2. Share vulnerably. One of the appeals of having a mentor is the opportunity to interact closely with someone who has had more life experience and who can share the wisdom gained from their journey. Effective mentors are ones who willingly and vulnerably disclose the joys and pains of their own story. Mentoring with authenticity creates a safe space for mentees to feel understood and also share their struggles, questions, and discoveries without fear of judgment. Choosing to disclose our painful experiences and mistakes may be a catalyst for our mentees to feel understood as well as to recognize that they are not alone in this process. Mentors who take the time to reflect on their own journeys of identity and vocational discoveries will be a storehouse of wisdom for emerging adults who might be struggling with similar questions.

3. Give wise, nondirective, prayerful advice. Effective mentors have learned the art of giving wise, prayerful, yet nondirective advice. Often times mentoring becomes most effective when a mentor asks open-ended, engaging questions that draw out the mentee’s hopes, dreams, joys, desires, and fears. As emerging adults are in the process of forming their beliefs and making decisions about their future, the decision making should be left up to them. If mentors can help draw out key issues and allow their mentees to answer their own questions, the developing adult will remember and take ownership of what they themselves have declared.

Conclusion

Our roles as mentors have many facets and implications on the future of the church. As we recognize the shift towards this new life stage called emerging adulthood, we as the church, need to respond with sensitivity and openness to these adults in a way that enables their healing and transformation as well as their inclusion in the church body. While the generational gap between emerging adults and the larger congregation poses challenges in reaching this adult population, we hope to emphasize that emerging adults desire to connect not only through singles group ministry, but also within one-on-one relationships with other members of the church. As the church comprehends and creatively plans to meet the needs of all of its members—including emerging adults—it is our hope that mentors will be a key resource.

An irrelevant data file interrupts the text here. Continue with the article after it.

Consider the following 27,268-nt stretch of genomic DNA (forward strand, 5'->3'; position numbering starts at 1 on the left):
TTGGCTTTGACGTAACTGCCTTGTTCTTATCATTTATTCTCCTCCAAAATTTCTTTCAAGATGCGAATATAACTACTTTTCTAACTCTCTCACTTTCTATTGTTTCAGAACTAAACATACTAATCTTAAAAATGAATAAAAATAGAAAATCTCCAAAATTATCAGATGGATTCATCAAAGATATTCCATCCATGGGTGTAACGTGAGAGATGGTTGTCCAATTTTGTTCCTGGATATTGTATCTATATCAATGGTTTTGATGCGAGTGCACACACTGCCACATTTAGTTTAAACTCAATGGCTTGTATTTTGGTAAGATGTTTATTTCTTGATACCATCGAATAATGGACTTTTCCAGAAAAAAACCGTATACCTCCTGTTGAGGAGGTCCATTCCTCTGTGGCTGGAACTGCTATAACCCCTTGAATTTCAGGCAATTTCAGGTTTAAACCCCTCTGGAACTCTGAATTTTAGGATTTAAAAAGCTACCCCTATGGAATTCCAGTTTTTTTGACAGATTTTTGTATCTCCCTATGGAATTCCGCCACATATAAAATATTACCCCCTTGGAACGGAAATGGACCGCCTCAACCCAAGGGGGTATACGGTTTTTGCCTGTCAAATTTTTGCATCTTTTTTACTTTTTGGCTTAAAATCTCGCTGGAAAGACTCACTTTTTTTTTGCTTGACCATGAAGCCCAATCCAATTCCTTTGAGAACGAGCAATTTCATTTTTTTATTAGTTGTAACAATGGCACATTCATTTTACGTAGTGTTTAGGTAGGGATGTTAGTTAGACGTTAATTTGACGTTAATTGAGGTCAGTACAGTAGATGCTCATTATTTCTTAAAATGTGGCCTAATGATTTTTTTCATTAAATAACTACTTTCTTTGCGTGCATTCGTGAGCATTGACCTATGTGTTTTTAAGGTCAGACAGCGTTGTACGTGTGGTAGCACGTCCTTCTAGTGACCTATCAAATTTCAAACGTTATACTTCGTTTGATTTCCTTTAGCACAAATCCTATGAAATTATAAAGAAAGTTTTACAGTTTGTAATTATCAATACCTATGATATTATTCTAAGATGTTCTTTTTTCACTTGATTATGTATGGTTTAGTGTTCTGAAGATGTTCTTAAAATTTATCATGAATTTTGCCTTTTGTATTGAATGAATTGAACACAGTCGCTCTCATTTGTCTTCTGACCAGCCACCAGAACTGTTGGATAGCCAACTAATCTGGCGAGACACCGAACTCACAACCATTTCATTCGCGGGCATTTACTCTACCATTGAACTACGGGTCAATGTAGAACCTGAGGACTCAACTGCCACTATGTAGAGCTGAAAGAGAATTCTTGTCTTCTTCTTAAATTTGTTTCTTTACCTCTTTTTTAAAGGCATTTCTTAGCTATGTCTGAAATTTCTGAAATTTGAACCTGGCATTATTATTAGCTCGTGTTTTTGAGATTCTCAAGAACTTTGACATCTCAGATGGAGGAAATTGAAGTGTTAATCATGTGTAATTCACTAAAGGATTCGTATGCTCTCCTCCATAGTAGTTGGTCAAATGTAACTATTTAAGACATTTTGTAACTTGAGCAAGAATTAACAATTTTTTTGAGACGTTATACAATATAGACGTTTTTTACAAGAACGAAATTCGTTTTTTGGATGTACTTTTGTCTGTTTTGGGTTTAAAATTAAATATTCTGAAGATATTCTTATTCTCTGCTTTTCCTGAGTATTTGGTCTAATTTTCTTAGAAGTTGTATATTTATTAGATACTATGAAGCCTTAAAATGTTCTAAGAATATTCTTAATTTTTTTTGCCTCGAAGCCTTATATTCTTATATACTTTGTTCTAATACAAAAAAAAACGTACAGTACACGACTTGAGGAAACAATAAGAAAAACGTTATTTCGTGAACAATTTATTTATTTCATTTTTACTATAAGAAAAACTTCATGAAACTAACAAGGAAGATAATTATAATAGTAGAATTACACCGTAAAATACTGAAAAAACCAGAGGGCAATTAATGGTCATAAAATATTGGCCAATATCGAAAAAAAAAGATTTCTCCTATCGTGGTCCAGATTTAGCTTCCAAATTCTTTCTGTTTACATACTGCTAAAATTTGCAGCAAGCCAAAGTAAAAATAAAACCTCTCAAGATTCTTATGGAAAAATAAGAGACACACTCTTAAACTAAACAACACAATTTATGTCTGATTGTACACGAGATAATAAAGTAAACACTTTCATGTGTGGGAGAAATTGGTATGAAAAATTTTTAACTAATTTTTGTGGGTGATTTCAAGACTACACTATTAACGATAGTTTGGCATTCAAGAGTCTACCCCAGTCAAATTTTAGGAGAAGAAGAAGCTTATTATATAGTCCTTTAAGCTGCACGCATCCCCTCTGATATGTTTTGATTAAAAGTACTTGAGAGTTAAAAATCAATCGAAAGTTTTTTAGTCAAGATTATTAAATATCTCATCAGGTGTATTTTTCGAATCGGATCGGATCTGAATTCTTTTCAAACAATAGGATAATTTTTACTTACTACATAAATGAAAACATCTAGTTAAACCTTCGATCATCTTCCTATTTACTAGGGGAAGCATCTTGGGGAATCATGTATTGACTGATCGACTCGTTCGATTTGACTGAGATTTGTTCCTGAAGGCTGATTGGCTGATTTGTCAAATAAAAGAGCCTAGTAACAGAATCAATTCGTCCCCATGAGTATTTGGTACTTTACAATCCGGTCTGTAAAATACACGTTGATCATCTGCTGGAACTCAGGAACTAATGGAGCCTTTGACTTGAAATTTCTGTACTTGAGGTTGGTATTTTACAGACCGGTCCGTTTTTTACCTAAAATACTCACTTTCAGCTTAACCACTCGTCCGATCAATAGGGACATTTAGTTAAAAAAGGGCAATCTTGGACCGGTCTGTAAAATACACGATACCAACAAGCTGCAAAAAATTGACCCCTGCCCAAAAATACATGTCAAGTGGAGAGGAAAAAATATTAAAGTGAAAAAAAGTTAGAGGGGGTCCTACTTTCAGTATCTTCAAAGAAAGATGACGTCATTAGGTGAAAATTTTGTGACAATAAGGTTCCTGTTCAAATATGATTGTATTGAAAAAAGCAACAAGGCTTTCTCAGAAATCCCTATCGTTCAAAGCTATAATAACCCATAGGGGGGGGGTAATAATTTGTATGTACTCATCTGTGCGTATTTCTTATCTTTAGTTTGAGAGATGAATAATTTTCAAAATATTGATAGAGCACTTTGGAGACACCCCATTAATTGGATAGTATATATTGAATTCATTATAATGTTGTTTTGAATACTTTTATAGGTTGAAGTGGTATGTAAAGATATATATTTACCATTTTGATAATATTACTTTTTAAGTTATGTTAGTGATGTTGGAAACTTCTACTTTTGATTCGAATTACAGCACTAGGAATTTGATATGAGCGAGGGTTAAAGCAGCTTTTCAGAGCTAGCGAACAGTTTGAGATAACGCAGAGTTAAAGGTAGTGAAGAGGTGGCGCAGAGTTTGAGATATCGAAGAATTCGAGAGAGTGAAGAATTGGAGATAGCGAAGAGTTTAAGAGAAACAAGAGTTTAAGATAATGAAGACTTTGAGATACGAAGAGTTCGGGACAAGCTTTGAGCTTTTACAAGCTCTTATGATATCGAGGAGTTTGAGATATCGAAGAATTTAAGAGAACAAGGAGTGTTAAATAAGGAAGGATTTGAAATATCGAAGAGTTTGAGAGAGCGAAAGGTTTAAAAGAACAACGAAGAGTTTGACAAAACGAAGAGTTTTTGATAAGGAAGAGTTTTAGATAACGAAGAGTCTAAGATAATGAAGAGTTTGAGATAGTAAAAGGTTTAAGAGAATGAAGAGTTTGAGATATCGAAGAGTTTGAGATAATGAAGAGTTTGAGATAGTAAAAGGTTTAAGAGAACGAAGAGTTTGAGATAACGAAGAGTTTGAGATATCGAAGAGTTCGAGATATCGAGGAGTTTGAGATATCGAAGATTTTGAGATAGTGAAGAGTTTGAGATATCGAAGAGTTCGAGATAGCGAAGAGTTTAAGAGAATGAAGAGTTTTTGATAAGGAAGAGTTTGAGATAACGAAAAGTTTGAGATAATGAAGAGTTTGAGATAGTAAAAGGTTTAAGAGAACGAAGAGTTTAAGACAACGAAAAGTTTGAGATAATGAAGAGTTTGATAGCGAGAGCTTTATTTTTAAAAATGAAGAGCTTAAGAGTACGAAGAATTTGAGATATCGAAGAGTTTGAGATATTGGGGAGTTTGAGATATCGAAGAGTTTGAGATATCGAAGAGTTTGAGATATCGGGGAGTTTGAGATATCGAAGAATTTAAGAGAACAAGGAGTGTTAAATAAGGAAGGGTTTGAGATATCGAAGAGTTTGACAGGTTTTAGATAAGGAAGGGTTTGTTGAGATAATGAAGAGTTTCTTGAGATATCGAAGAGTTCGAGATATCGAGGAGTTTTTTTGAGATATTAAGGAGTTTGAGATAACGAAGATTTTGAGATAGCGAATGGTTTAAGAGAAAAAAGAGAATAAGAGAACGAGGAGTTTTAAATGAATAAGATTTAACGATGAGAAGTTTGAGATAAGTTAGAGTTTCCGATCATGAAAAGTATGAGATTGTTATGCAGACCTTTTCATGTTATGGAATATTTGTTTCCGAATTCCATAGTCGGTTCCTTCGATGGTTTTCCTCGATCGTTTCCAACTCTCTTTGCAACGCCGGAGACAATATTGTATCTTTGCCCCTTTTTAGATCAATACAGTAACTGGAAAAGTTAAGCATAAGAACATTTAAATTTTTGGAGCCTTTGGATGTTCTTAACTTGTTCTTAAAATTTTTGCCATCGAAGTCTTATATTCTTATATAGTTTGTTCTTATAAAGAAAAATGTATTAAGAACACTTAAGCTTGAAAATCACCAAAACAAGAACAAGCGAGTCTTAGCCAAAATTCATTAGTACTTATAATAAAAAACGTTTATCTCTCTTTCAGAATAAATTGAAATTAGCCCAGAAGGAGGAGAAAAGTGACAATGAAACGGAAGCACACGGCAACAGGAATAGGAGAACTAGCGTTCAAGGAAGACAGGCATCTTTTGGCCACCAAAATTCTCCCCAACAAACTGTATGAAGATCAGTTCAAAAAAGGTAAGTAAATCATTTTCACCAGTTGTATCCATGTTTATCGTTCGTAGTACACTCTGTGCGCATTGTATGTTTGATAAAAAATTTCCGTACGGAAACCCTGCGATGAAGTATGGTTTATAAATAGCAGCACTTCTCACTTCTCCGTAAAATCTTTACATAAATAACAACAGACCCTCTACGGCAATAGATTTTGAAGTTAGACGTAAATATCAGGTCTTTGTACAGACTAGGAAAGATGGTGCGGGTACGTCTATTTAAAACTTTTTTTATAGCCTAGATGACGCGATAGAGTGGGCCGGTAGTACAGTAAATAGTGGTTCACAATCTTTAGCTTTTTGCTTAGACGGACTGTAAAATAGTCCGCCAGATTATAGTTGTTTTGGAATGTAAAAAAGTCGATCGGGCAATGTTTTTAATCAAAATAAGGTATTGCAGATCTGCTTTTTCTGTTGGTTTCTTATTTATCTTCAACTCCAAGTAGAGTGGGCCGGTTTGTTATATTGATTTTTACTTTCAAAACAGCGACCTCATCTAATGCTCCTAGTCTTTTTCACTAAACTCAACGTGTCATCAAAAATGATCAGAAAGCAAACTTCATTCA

1 Jeffery Jensen Arnett, “Emerging Adulthood: A Theory of Development From the Late Teens Through the Twenties,” American Psychologist 55, no. 5 (2000): 471.

2 Arnett, Emerging Adulthood: The Winding Road from the Late Teens Through the Twenties (New York: Oxford University Press, 2004), vi, 4.

3 Ibid., 8; emphasis in original.

4 James W. Fowler, Stages of Faith: The Psychology of Human Development and the Quest for Meaning (San Francisco: Harper & Row, 1981), 154.

5 Ibid., 179.

6 Ibid., 182.

7 Amy Drennan served with InterVarsity Christian Fellowship in Texas for five years, and Jermaine Ma served with Asian American Christian Fellowship in Washington and California for seven years.

8 Unless otherwise noted, all Scripture references are from the New International Version (NIV).

9 For more information on attachment theory, see Daniel Siegel and Mary Hartzell’s book, Parenting from the Inside Out: How a Deeper Self-Understanding Can Help You Raise Children Who Thrive (New York: J. P. Tarcher/Putnam, 2003), 102 and Timothy E.
Clinton and Gary Sibcy Attachments: Why You Love, Feel, and Act the Way You Do: The Secret to Loving and Lasting Relationships (Brentwood, TN: Integrity Pulishers, 2002), 23.

 

 


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Amy Drennan, at the time of this writing, was a graduate student, Fuller Theological Seminary, Pasadena, California, United States.
Jermaine Ma, at the time of this writing, was a graduate student, Fuller Theological Seminary, Pasadena, California, United States.

September 2008